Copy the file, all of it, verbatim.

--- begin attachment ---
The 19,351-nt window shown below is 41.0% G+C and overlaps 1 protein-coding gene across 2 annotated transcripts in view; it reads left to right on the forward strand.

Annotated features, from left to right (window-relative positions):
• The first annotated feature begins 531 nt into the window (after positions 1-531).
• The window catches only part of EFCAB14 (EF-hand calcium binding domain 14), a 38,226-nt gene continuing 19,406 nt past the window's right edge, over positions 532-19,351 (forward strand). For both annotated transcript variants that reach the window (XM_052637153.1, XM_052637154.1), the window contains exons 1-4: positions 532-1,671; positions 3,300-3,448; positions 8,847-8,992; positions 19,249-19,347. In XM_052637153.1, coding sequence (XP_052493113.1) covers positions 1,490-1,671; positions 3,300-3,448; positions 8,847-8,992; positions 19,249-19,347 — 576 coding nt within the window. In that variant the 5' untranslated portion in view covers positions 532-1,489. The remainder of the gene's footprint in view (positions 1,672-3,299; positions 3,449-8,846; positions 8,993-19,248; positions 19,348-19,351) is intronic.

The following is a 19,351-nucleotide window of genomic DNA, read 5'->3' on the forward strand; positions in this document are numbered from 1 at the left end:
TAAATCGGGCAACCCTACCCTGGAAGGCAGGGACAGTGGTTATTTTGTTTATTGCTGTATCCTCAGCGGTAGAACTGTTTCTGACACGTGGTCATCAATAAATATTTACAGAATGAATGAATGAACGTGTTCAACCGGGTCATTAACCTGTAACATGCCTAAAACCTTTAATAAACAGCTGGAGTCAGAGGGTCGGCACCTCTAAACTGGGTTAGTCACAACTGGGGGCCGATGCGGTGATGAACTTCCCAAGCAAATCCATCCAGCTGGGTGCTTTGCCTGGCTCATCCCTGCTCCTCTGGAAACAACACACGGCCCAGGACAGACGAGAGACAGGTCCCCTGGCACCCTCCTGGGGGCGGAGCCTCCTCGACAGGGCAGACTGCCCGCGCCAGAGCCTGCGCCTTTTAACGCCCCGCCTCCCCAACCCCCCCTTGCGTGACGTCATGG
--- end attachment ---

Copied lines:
The 19,351-nt window shown below is 41.0% G+C and overlaps 1 protein-coding gene across 2 annotated transcripts in view; it reads left to right on the forward strand.

Annotated features, from left to right (window-relative positions):
• The first annotated feature begins 531 nt into the window (after positions 1-531).
• The window catches only part of EFCAB14 (EF-hand calcium binding domain 14), a 38,226-nt gene continuing 19,406 nt past the window's right edge, over positions 532-19,351 (forward strand). For both annotated transcript variants that reach the window (XM_052637153.1, XM_052637154.1), the window contains exons 1-4: positions 532-1,671; positions 3,300-3,448; positions 8,847-8,992; positions 19,249-19,347. In XM_052637153.1, coding sequence (XP_052493113.1) covers positions 1,490-1,671; positions 3,300-3,448; positions 8,847-8,992; positions 19,249-19,347 — 576 coding nt within the window. In that variant the 5' untranslated portion in view covers positions 532-1,489. The remainder of the gene's footprint in view (positions 1,672-3,299; positions 3,449-8,846; positions 8,993-19,248; positions 19,348-19,351) is intronic.

The following is a 19,351-nucleotide window of genomic DNA, read 5'->3' on the forward strand; positions in this document are numbered from 1 at the left end:
TAAATCGGGCAACCCTACCCTGGAAGGCAGGGACAGTGGTTATTTTGTTTATTGCTGTATCCTCAGCGGTAGAACTGTTTCTGACACGTGGTCATCAATAAATATTTACAGAATGAATGAATGAACGTGTTCAACCGGGTCATTAACCTGTAACATGCCTAAAACCTTTAATAAACAGCTGGAGTCAGAGGGTCGGCACCTCTAAACTGGGTTAGTCACAACTGGGGGCCGATGCGGTGATGAACTTCCCAAGCAAATCCATCCAGCTGGGTGCTTTGCCTGGCTCATCCCTGCTCCTCTGGAAACAACACACGGCCCAGGACAGACGAGAGACAGGTCCCCTGGCACCCTCCTGGGGGCGGAGCCTCCTCGACAGGGCAGACTGCCCGCGCCAGAGCCTGCGCCTTTTAACGCCCCGCCTCCCCAACCCCCCCTTGCGTGACGTCATGG